Eating Customs and Traditions in Great Britain
Eating Customs and Traditions in Great Britain
The usual meals in Great Britain are breakfast, lunch, tea and dinner; or in simplier homes, breakfast, dinner, tea and supper. Breakfast is generally a bigger meal than you can have it on the Continent, though some English people like a “continental” breakfast of rolls and butter and coffee. But the usual breakfast is porridge or “Corn Flakes” with milk or cream and sugar, becon and eggs, marmalade with butter toast, and tea or coffee. For a change you can have a boiled egg, cold ham, or perhaps fish.
Lunch is usually served between twelve and one o’clock. The businessman in London usually finds it impossible to come home for lunch, and so he goes to a café or to a restaurant, but those who are at home generally take a cold meat, e.g., beef, mutton, veal, ham, with boiled or fried potatoes, salad and pickles, with a pudding or fruit to follow. Sometimes you may have a mutton chop, steak and chips, followed by biscuits and cheese and a cup of coffee.
Afternoon tea follows between four and five o’clock. You can hardly call it a meal, but it is a sociable sort of thing, as friends often come in for a chat while they have their cup of tea, cake or biscuit.
In some houses dinner is the biggest meal of the day. You can have soup, fish, roast chicken, chops, potatoes and vegetables, a sweet, fruit and nuts. The two substantial meals of a day, lunch and dinner, are both more and less the same. But in a great many of English homes the midday meal is the chief one of the day, and in the evening they have the much simplier supper-an omelette, or sausages, sometimes bacon and eggs and sometimes just bread and cheese, a cup of coffee or cocoa and fruit.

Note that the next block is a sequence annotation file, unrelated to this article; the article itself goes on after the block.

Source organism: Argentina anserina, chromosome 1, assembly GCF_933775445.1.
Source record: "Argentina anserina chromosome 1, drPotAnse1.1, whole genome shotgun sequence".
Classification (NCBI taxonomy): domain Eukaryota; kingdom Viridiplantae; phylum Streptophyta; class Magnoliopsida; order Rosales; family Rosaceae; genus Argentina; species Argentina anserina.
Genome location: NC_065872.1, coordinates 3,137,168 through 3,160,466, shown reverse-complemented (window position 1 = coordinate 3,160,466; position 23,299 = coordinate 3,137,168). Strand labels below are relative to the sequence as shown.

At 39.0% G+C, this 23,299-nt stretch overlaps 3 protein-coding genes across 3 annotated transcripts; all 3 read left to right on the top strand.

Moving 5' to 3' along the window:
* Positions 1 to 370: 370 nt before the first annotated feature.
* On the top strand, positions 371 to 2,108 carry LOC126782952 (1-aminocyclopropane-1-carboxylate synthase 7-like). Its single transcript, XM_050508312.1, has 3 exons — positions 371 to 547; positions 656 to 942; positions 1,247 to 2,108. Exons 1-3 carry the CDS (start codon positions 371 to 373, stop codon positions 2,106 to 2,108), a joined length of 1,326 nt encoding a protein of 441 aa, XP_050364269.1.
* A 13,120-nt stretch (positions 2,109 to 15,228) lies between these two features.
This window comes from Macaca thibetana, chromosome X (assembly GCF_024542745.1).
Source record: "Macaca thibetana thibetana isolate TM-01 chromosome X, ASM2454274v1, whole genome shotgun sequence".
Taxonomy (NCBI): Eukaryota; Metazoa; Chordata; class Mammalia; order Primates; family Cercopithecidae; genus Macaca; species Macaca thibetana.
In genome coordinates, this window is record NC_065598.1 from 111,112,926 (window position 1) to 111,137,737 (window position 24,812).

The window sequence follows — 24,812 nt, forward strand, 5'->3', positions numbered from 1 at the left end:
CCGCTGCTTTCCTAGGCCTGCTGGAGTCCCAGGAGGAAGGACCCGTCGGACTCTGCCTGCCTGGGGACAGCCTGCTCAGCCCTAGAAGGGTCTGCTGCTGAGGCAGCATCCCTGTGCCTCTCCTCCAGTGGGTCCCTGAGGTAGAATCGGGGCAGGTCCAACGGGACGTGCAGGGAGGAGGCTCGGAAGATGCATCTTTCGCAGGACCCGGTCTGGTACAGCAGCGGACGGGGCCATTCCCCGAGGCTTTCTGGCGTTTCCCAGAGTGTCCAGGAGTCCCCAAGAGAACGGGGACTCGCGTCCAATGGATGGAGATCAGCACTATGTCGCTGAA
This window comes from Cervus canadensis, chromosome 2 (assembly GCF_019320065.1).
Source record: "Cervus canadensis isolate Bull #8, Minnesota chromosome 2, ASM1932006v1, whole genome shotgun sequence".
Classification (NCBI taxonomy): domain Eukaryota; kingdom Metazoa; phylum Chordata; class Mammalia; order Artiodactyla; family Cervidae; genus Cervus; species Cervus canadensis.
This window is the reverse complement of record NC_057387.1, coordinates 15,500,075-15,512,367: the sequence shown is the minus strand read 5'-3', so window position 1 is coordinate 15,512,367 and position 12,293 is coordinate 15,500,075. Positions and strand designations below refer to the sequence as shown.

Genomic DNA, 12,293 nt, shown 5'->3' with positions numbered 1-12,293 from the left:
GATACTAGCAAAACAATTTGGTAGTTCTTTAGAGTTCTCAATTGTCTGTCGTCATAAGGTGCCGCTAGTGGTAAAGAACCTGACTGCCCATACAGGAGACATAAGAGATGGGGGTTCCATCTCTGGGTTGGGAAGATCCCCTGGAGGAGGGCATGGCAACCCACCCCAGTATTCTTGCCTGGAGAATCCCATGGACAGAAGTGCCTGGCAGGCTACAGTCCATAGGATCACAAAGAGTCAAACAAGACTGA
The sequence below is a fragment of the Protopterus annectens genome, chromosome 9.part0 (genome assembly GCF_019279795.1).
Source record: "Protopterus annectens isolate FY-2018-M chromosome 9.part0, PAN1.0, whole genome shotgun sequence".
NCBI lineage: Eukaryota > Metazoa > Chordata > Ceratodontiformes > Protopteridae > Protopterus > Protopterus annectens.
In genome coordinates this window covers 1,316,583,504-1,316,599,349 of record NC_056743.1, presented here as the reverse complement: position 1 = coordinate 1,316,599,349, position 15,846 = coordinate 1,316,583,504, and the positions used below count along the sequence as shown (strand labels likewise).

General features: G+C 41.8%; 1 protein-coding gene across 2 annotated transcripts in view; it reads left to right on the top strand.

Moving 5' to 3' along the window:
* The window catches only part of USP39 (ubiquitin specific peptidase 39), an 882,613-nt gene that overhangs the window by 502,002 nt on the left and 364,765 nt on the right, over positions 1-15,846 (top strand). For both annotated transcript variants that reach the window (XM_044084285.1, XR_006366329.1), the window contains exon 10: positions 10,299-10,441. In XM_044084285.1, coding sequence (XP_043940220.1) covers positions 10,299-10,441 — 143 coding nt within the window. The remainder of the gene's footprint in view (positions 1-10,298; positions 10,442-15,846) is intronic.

The two features of life in England that possibly give visitors their worst impressions are the English weather and English cooking. The former is something that nobody can do anything about, but cooking is something that can be learned. English food has often been described as tasteless. Although this criticism has been more than justifies in the past, and in many instances still is, the situation is changing somewhat. One of the reasons that English cooking is improving is that so many people have been spending their holidays abroad and have learned to appreciate unfamiliar dishes. However, there are still many British people who are so unadventurous when they visit other countries that will condemn everywhere that doesn’t provide them tea and either fish and chips or sausages, baked beans and chips or overdone steak and chips.
One of the traditional grouses about English food is the way that vegetables are cooked. Firstly the only way that many British housewives know to cook green vegetables is to boil them for far too long in too much salt water and then to throw the water away so that all the vitamins are lost. To make matters worst, they don’t strain the vegetables sufficiently so that they appear as a soggy wet mass on the plate.
It would be unfair to say that all English food is bad. Many traditional British dishes are as good as anything you can get anywhere. Nearly everybody knows about roast beef and Yorkshire pudding but this is by no means the only dish that is cooked well. A visitor if invited to an English home might well enjoy steak and kidney pudding or pie, saddle of mutton with red-currant jelly, all sorts of smoked fish, especially kippers, boiled salt beef and carrots to mention but a few.